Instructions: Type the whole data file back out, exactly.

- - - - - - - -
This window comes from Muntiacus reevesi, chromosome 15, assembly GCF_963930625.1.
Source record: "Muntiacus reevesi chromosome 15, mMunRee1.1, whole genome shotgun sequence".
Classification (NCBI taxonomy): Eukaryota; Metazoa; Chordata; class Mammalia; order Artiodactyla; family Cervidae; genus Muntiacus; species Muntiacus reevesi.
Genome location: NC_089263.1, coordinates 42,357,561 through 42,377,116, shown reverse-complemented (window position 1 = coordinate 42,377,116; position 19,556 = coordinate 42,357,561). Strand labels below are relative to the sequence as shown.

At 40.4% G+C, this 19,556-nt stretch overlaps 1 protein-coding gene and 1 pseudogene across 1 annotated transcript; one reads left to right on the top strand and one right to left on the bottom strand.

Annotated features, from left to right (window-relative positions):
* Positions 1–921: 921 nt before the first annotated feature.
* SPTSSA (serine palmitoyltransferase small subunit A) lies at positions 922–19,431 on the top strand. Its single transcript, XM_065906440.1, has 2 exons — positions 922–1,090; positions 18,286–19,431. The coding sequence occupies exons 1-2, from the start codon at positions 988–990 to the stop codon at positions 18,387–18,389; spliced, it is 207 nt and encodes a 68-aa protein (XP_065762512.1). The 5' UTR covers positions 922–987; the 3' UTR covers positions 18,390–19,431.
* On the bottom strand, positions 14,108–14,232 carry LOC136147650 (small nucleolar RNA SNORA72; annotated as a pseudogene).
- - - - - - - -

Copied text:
This window comes from Muntiacus reevesi, chromosome 15, assembly GCF_963930625.1.
Source record: "Muntiacus reevesi chromosome 15, mMunRee1.1, whole genome shotgun sequence".
Classification (NCBI taxonomy): Eukaryota; Metazoa; Chordata; class Mammalia; order Artiodactyla; family Cervidae; genus Muntiacus; species Muntiacus reevesi.
Genome location: NC_089263.1, coordinates 42,357,561 through 42,377,116, shown reverse-complemented (window position 1 = coordinate 42,377,116; position 19,556 = coordinate 42,357,561). Strand labels below are relative to the sequence as shown.

At 40.4% G+C, this 19,556-nt stretch overlaps 1 protein-coding gene and 1 pseudogene across 1 annotated transcript; one reads left to right on the top strand and one right to left on the bottom strand.

Annotated features, from left to right (window-relative positions):
* Positions 1–921: 921 nt before the first annotated feature.
* SPTSSA (serine palmitoyltransferase small subunit A) lies at positions 922–19,431 on the top strand. Its single transcript, XM_065906440.1, has 2 exons — positions 922–1,090; positions 18,286–19,431. The coding sequence occupies exons 1-2, from the start codon at positions 988–990 to the stop codon at positions 18,387–18,389; spliced, it is 207 nt and encodes a 68-aa protein (XP_065762512.1). The 5' UTR covers positions 922–987; the 3' UTR covers positions 18,390–19,431.
* On the bottom strand, positions 14,108–14,232 carry LOC136147650 (small nucleolar RNA SNORA72; annotated as a pseudogene).